Q: You describe the orphanage in great detail in Cider House Rules, and it is certainly described again by Lasse Hallstrom’s camera in the film. How important is the orphanage to the story? Is the building itself a character?
A: I think so. There are some novels that have more landscape or sort of physical detail in them than others.

I think there is a reason why everything is so intensely visualized in my writing. I’ve heard my writing described by younger book reviewers as being “cinematic” since the "cinematic" word is the word we use for visual writing nowadays. But actually, I didn’t learn it from the movies; I learned it from those same 19th-century English and New England novels, where the writing was always intensely visual. Hardy is a very visual writer; Dickens is an extremely visual writer. It was writing like that that made me want to write that way, to sort of visualize everything. The detail is one of the things that interested me in storytelling as much as plot.

And detail is one of the things that movies really do well. They make those details so vivid, so memorable, and we can blow them up to the size, you know, where one finger is taller than a man. So we can magnify detail on the screen that would be hard to see or hard to see in a natural way when we merely write about it.

Q: Early in my life, I spent a couple of days in the last orphanage in Canada, in Guelph. I was quickly adopted but I remember loving this room full of kids, toys everywhere, a staircase with kids and toys all over it, and I even remember a nurse or two walking around. Have I, and others, idealized and romanticized orphanages, or did I truly miss out on a really great opportunity by being adopted?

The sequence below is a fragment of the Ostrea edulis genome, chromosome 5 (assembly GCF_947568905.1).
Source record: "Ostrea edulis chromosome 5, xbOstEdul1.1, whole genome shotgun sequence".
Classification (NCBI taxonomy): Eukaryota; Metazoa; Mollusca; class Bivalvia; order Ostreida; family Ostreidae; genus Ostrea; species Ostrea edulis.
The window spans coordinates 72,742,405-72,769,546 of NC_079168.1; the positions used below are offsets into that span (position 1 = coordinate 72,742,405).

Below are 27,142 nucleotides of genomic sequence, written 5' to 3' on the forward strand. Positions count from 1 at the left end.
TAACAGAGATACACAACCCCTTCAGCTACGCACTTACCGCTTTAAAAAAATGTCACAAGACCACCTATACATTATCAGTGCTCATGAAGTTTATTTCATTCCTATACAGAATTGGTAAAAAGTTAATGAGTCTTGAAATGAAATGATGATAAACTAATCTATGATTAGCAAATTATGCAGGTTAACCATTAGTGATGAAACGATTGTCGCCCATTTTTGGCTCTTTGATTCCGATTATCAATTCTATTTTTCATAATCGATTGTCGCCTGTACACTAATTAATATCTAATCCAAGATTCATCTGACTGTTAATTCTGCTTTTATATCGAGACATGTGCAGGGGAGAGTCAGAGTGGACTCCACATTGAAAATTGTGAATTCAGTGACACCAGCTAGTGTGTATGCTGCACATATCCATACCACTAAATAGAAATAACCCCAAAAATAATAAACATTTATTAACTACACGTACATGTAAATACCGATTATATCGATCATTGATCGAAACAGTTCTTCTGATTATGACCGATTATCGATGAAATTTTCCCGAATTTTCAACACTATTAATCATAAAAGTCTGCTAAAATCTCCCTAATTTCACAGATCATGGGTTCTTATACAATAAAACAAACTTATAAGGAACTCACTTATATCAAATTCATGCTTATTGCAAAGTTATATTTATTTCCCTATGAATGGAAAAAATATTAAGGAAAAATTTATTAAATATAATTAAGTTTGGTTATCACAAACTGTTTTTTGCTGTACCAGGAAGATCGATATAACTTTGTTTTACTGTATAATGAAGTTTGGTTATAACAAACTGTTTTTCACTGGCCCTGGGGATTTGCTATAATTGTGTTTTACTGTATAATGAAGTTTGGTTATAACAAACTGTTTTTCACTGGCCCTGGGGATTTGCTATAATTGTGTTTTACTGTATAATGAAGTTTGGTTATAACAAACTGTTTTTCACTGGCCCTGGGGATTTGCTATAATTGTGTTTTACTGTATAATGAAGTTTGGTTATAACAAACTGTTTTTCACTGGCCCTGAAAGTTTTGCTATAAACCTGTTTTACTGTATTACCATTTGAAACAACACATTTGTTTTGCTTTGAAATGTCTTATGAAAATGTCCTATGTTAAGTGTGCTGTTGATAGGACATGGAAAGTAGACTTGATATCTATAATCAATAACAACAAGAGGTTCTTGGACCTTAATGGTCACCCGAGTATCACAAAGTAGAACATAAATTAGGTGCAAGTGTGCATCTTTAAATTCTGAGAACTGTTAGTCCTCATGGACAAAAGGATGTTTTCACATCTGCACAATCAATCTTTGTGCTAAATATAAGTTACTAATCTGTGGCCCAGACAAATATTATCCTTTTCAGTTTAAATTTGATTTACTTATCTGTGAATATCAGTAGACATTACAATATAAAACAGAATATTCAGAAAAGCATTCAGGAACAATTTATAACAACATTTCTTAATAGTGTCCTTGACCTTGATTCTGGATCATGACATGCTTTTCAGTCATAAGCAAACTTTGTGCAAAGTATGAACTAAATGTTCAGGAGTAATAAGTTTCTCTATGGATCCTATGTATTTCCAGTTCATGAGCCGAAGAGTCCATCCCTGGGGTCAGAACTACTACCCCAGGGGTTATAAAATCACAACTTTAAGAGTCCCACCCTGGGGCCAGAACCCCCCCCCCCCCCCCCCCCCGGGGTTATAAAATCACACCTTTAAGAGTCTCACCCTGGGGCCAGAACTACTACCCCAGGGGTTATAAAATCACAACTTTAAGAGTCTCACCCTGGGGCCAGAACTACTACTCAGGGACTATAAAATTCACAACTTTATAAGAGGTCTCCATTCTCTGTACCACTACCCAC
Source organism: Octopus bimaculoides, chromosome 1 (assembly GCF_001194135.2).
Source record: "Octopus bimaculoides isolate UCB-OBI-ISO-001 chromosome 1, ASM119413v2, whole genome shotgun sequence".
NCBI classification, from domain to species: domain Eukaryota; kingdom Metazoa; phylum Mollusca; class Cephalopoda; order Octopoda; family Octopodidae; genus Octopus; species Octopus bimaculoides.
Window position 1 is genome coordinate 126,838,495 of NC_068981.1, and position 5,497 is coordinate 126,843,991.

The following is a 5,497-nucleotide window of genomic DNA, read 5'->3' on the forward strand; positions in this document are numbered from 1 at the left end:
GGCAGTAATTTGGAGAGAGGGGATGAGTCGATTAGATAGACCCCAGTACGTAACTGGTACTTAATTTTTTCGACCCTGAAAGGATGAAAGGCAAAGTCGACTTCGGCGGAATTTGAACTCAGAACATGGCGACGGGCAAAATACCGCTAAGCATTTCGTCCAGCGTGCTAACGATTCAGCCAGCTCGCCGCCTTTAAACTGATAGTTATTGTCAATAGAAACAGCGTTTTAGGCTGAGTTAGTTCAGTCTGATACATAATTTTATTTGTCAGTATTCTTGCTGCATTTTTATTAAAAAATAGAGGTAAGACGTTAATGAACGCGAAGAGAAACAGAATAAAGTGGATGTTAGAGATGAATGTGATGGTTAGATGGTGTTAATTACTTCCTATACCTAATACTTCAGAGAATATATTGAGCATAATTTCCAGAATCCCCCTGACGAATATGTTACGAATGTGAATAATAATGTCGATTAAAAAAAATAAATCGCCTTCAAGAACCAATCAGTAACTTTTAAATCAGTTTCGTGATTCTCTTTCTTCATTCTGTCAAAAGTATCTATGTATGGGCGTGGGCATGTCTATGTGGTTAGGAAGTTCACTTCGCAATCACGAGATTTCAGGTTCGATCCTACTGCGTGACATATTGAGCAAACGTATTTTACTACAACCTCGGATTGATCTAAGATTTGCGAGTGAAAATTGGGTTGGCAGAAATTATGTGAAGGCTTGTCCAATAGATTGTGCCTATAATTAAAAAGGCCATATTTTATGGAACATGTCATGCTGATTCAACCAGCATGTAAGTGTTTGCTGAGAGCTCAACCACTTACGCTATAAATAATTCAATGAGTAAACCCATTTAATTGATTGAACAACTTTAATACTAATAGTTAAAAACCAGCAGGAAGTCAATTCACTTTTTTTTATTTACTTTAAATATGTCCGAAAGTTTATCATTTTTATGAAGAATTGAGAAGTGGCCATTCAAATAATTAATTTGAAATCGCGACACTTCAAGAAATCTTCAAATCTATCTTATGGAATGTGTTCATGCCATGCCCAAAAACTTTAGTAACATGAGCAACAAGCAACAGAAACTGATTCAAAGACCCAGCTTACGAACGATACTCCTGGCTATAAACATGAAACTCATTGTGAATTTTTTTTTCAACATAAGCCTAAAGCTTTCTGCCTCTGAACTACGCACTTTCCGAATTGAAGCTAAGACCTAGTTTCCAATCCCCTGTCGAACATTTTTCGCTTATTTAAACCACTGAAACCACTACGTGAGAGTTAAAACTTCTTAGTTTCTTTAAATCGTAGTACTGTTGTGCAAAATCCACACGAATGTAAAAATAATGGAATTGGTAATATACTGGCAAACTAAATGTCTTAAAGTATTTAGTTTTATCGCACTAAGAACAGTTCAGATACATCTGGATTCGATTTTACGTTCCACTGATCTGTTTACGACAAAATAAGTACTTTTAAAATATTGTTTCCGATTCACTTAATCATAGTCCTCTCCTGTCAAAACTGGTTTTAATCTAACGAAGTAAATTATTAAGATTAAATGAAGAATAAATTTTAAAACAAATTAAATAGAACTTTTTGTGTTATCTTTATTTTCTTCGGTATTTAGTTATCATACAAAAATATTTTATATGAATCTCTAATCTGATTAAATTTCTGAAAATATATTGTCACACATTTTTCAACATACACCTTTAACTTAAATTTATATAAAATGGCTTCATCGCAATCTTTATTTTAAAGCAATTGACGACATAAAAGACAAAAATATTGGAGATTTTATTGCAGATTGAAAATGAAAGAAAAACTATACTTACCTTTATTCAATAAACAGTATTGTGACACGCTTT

A: Well, you know, one of the details that gets left out of the picture is the story of what happens to the orphan who doesn’t get adopted. And that was my earliest discovery when I was still doing research for the novel of The Cider House Rules...

Quite by accident, I came upon a photograph from a place called the New England Home for Little Wanderers – terrible name, or a kind of sentimentalized name – but it was at the time a rather famous place. It was a photograph and there were a couple of nurses and an old man who looked like a doctor (I don’t know if he was), and these, an array of orphans – some infants, unrecognizable in the older orphan’s arms or in the nurse’s arms, but mostly kids between the age of sort of preteen or young teen to five and six. Just a portrait.

And later in the day, hours later, I was thumbing through some other records and there was a photograph, some years later. There were the old nurses looking a little older, looking a little more tired out. There was the old fellow I took for the physician. But what shocked me most of all was there were most of the same orphans, seven, eight years later.

I recognized them, I thought, "Oh, nobody took him, nobody took her, nobody took him." And in all the records I read of lives in those orphanage facilities, I didn’t read accounts of people who were mistreated there, who were ever abused there. They loved the people who ran those places and they loved the fellow orphans who they were in association with. But I never read a good story about what happened to those people at the end of the period of being an orphan in an orphanage facility.

Q: And it plays into the mythological abandonment issue that everybody seems to think. Superman was an orphan. Batman was an orphan.
A: Oliver Twist. David Copperfield. Sure, sure.

Q: And now another name, Angel in Twisted River, who we meet at the moment he becomes an angel. We meet him at his death.